The Royal Observer Corps

In Badwell Ash and Long Thurlow Charles Castell from the Beeches in Long Thurlow was a member of The Royal Observer Corps.

The Royal Observer was part of the Civil Defence which worked closely with Fighter Command.  Their role was to provide information on the number, course and height of hostile aircraft.  This information would then be sent to Fighter Command to help them direct the fighters in order to intercept the enemy aircraft

Observer Posts were formed into Groups with between eight and sixteen Observers at each post working in three shifts, 24 hours a day, 7 days a week. However, it only required two observers to be on duty at any one time to carry out the work of the Post. Posts worked in groups of three so they could triangulate their sightings more accurately for Fighter Command Each.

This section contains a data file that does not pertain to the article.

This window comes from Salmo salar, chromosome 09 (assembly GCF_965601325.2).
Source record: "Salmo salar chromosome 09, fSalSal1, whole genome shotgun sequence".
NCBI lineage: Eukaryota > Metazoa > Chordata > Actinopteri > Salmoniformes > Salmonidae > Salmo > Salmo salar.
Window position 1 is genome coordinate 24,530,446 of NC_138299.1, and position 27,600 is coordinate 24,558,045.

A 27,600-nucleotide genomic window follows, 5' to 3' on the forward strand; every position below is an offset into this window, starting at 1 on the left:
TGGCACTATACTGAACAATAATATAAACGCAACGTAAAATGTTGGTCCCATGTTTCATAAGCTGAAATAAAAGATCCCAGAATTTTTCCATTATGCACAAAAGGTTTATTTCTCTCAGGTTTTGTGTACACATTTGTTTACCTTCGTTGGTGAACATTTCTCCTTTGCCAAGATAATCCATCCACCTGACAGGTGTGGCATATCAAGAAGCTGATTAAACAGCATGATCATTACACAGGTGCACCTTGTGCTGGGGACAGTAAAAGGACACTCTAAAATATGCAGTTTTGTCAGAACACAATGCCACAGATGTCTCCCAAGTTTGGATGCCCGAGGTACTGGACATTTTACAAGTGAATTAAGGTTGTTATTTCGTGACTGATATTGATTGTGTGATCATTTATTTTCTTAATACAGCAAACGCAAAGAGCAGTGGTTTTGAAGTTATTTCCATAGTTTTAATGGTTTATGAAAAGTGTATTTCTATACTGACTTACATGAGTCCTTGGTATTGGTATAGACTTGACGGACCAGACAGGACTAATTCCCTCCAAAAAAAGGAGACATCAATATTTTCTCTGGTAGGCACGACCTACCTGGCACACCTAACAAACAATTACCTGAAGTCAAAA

Royal Observer Corps WW2 Observation Post
Royal Observer Corps WW2 Observation Post

Observers had to be aware of all types of aircraft, both friendly and hostile which they learnt from silhouettes of each and every type of aeroplane flying at that time.  Details of new aircraft would be sent to each Observer Corps Group from the Air Ministry so no mistakes were made in identification.

Posts in this part of Suffolk came under the command of No 14 Group, ROC Control Centre, Old Guild Hall, Bury St Edmonds.  The nearest posts to Badwell Ash were Stanton, Bacton and Beyton.

Royal Observer Corps Posts around Badwell Ash
Royal Observer Corps Posts around Badwell Ash
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